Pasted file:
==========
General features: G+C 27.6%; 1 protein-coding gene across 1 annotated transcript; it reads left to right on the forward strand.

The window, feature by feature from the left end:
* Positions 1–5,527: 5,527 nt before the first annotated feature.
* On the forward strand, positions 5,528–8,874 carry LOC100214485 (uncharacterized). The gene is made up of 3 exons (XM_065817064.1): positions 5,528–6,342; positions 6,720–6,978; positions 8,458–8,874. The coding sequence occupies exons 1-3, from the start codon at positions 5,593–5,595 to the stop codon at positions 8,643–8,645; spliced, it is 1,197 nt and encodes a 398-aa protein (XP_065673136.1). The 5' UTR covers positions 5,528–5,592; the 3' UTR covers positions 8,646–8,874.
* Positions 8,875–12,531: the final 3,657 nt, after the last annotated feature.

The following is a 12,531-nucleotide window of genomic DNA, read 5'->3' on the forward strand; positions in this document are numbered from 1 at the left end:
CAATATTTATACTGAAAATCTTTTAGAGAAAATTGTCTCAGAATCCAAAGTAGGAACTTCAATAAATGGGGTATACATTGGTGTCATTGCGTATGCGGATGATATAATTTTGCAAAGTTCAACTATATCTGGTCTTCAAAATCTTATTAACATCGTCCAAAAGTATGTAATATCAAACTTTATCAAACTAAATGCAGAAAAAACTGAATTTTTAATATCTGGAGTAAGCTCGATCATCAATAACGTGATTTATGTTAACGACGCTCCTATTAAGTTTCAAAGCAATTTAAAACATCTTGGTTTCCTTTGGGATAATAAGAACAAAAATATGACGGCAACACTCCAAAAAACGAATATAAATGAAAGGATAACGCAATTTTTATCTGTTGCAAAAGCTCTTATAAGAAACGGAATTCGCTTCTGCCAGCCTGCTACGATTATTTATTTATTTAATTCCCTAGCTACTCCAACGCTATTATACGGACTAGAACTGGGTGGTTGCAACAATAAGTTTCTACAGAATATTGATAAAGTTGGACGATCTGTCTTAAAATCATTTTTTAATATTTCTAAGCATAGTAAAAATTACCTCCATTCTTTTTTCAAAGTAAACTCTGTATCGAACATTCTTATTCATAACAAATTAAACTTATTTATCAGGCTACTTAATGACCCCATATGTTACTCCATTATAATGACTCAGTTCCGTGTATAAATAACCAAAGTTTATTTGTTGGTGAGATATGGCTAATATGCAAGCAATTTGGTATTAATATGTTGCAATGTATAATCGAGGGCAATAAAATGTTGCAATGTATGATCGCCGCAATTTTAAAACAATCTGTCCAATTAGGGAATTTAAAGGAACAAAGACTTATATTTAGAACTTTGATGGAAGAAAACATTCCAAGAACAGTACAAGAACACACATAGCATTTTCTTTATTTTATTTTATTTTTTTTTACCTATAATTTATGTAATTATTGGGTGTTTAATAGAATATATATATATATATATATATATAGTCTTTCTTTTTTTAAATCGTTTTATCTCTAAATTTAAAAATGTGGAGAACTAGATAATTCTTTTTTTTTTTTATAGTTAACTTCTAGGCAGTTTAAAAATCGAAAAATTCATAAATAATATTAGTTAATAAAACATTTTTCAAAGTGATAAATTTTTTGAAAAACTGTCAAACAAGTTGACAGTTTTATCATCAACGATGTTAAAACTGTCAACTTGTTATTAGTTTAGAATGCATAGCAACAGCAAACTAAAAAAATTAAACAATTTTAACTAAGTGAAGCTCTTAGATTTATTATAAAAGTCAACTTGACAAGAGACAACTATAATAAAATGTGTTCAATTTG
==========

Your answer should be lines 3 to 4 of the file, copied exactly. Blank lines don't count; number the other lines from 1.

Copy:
* Positions 1–5,527: 5,527 nt before the first annotated feature.
* On the forward strand, positions 5,528–8,874 carry LOC100214485 (uncharacterized). The gene is made up of 3 exons (XM_065817064.1): positions 5,528–6,342; positions 6,720–6,978; positions 8,458–8,874. The coding sequence occupies exons 1-3, from the start codon at positions 5,593–5,595 to the stop codon at positions 8,643–8,645; spliced, it is 1,197 nt and encodes a 398-aa protein (XP_065673136.1). The 5' UTR covers positions 5,528–5,592; the 3' UTR covers positions 8,646–8,874.